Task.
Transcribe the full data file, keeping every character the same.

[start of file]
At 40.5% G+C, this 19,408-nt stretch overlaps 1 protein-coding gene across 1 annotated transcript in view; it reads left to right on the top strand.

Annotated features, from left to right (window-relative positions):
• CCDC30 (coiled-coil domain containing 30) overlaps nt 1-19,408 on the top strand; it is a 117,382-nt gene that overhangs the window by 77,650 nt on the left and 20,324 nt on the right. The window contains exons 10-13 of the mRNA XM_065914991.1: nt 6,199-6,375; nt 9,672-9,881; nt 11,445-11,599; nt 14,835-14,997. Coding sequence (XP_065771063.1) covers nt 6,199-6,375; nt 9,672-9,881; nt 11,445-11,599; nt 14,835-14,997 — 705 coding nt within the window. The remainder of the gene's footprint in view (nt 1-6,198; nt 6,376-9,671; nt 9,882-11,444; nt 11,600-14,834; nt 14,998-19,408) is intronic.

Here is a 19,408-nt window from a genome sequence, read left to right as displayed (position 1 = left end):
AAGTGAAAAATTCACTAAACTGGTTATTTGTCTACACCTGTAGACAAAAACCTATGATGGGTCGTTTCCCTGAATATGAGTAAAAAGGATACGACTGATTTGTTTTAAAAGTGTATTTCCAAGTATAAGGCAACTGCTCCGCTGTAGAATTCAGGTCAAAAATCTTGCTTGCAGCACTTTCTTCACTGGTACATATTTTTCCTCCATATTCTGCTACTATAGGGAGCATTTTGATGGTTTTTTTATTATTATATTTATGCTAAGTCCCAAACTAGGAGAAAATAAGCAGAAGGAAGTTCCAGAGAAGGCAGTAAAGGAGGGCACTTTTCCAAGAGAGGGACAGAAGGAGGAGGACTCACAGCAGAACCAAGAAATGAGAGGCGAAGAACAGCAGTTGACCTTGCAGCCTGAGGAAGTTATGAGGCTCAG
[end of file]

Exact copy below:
At 40.5% G+C, this 19,408-nt stretch overlaps 1 protein-coding gene across 1 annotated transcript in view; it reads left to right on the top strand.

Annotated features, from left to right (window-relative positions):
• CCDC30 (coiled-coil domain containing 30) overlaps nt 1-19,408 on the top strand; it is a 117,382-nt gene that overhangs the window by 77,650 nt on the left and 20,324 nt on the right. The window contains exons 10-13 of the mRNA XM_065914991.1: nt 6,199-6,375; nt 9,672-9,881; nt 11,445-11,599; nt 14,835-14,997. Coding sequence (XP_065771063.1) covers nt 6,199-6,375; nt 9,672-9,881; nt 11,445-11,599; nt 14,835-14,997 — 705 coding nt within the window. The remainder of the gene's footprint in view (nt 1-6,198; nt 6,376-9,671; nt 9,882-11,444; nt 11,600-14,834; nt 14,998-19,408) is intronic.

Here is a 19,408-nt window from a genome sequence, read left to right as displayed (position 1 = left end):
AAGTGAAAAATTCACTAAACTGGTTATTTGTCTACACCTGTAGACAAAAACCTATGATGGGTCGTTTCCCTGAATATGAGTAAAAAGGATACGACTGATTTGTTTTAAAAGTGTATTTCCAAGTATAAGGCAACTGCTCCGCTGTAGAATTCAGGTCAAAAATCTTGCTTGCAGCACTTTCTTCACTGGTACATATTTTTCCTCCATATTCTGCTACTATAGGGAGCATTTTGATGGTTTTTTTATTATTATATTTATGCTAAGTCCCAAACTAGGAGAAAATAAGCAGAAGGAAGTTCCAGAGAAGGCAGTAAAGGAGGGCACTTTTCCAAGAGAGGGACAGAAGGAGGAGGACTCACAGCAGAACCAAGAAATGAGAGGCGAAGAACAGCAGTTGACCTTGCAGCCTGAGGAAGTTATGAGGCTCAG